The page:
It’s official: We are geeks.

We realize we must be some of the few nerds in the world to anticipate with strong coffee and glee the 2:00 am New York time (8:00 am Zurich time) release of the monthly import statistics from the Swiss Federal Customs Administration so that we can cross-reference them with Venezuela Central Bank stats.

Venz Gold to Switzerland Sept 2015 to June 2016

This morning’s Swiss results show that Venezuela shipped $200 million dollars in gold to Switzerland during June. As we have previously explained, Venezuela and PDVSA have a light interest payment schedule in June and July, with just $80 million due in June and $70 million due in July.

As a result, Central Bank of Venezuela (BCV) head Nelson Merentes made a Gandalfian effort to prevent Venezuela’s International Reserves from passing below $12 billion in June (and the close of the first half of 2016). As the chart above indicates – the BCV did not sell any gold in May, although Venezuela sold $2.9 billion in the first half of the year and has sold $3.7 billion of their gold reserves since September 2015.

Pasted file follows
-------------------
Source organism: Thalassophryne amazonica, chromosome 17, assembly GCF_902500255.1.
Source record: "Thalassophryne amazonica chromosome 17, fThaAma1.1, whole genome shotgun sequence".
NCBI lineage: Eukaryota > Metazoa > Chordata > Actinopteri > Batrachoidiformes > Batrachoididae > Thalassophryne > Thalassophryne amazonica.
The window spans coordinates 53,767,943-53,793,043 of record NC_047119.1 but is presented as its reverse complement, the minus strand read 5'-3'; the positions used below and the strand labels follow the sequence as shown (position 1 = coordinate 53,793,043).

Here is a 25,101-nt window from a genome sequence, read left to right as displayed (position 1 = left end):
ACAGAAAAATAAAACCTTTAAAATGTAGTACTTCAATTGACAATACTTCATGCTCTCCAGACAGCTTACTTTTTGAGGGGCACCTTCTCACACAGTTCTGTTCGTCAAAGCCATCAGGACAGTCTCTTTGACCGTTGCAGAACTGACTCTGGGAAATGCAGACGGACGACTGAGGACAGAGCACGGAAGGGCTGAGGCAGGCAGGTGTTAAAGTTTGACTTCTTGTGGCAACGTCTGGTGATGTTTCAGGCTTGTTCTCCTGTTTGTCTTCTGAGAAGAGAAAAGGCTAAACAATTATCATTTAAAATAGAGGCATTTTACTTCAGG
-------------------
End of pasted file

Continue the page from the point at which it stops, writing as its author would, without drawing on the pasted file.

No sooner had the books been closed on the first half of 2016 than Venezuela’s Reserves crashed through that $12 billion line, however.

Venz BCV Reserves 19 July 2016 crop

From the almost $30 billion that the country had when Maduro began running the country in 2013, the country has just $11.826 billion left {To put that in perspective, if Venezuela decided to liquidate and just pay out all the reserves in the BCV equally to its 30 million citizens, each would get less than $400 per person. In neighboring Colombia – which had to open a humanitarian corridor to feed, clothe and medicate 123,000 Venezuelans this past weekend – Bogota’s $47 billion in reserves would net out at $1,022 per head; Brazil, $1710 per capita; Mexico, $1413 per head.

But Venezuela – with the world’s largest oil reserves — should be more in the proximity of fellow OPEC nations like Algeria ($3,611 per head) or even Saudi Arabia ($18,187.50 per head)}.

At any rate, Venezuela’s reserves will continue down in August as it, PDVSA and Citgo must pay $725 million in interest (You can use our debt calendar here: ).

Following that, September requires interest payments of a comparatively modest $310 million, but October comes in at $1.782 billion and November requires $2.946 billion, so more gold sales are coming – if Venezuela and PDVSA are going to pay.